Young Pioneer Tours

A study of the world’s most dangerous countries for LGBTQ+ travel reveals the good, the average and the utterly grotesque

Guest article by Hannelore Oberbauer, student at Universitat Autònoma de Barcelona.

Instead of relying on hearsay and anecdotes from other travelers, we took a deep look at LGBTQ+ rights, country by country. We’ve gathered data from a variety of trusted international sources to create a “LGBTQ+ Danger Index” that will help you find the worst (and safest) countries for LGBTQ+ travel.

Being born this way can be rough, but one thing should not give you anxiety when you’re trans, bi, lesbian, queer, or gay: travel. Europe, North America, Oceania, Africa, Asia, and South America all have LGBTQ-safe countries where it’s OK to just be you. These are some of the best places for LGBTQ+ travel enthusiasts to go, where queer and trans individuals have important basic rights and protections like marriage equality, constitutional protections, and hate-crime punishments for targeted violence. By looking at the legal rights of each country, we found these top 25 LGBTQ-friendly countries, which often serve as the top gay vacation destinations for travelers the world over:

  1. Sweden
  2. Canada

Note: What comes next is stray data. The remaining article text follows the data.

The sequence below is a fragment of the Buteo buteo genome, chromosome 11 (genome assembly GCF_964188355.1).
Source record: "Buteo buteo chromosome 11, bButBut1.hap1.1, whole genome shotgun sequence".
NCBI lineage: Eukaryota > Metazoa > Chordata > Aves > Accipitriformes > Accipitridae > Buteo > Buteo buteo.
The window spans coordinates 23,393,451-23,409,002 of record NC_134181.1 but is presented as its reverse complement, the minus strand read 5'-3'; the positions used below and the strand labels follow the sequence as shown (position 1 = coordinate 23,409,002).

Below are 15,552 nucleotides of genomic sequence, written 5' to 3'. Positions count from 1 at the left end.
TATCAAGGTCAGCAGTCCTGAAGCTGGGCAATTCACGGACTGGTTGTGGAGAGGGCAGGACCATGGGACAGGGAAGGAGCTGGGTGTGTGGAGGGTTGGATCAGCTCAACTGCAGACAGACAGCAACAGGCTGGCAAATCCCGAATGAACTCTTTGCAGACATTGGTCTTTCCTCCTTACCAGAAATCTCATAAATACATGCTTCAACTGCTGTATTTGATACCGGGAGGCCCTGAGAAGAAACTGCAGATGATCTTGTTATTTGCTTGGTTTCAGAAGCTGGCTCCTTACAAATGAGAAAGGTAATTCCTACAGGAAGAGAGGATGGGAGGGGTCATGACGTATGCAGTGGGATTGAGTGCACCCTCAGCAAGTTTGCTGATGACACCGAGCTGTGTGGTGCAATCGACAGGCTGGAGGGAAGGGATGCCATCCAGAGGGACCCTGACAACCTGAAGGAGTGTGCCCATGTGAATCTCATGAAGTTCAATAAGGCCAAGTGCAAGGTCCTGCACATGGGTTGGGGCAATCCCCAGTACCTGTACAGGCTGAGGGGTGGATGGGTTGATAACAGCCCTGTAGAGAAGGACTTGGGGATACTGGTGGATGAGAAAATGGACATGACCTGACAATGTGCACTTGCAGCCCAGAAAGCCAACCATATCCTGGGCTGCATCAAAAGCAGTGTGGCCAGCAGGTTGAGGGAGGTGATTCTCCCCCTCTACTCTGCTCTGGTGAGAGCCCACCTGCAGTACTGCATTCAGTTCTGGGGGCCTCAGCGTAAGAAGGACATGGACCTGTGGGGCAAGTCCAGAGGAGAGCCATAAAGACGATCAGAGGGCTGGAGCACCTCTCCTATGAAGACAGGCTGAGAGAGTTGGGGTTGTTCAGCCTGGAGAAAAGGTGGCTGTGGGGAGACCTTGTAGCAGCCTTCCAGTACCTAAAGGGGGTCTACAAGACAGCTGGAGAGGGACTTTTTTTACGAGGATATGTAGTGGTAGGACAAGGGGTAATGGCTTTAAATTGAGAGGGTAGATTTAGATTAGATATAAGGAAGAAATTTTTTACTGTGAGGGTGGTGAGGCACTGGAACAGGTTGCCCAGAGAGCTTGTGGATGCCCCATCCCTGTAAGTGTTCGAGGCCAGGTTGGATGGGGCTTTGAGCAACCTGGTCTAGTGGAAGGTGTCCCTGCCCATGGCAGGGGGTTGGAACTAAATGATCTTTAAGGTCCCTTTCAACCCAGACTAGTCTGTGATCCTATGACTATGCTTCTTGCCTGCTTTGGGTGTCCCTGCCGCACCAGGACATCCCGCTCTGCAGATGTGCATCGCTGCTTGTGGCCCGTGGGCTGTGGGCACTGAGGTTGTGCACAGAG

3. Norway
  4. Portugal
  5. Belgium
  6. United Kingdom
  7. Finland
  8. France
  9. Iceland
  10. Spain
  11. Malta
  12. New Zealand
  13. Netherlands
  14. Denmark
  15. South Africa
  16. Ireland
  17. Australia
  18. Uruguay
  19. Colombia
  20. Austria
  21. Germany
  22. Slovenia
  23. Luxembourg
  24. United States
  25. Guam

One country might surprise you for not ranking highly on our list: the United States. One reason for that is, of course, that there is a great deal of variation in gay rights depending on the state you’re in. There are also no constitutional or broad protections for LGBTQ+ rights under federal law in the U.S. Also, in some states, LGBTQ+ youth do not have access to helpful information, with these so-called “no-promo homo” laws counting in the “propaganda/morality” category. The U.S. might have come far, but it has a long way to go in terms of LGBTQ+ rights, especially for young transgender people.

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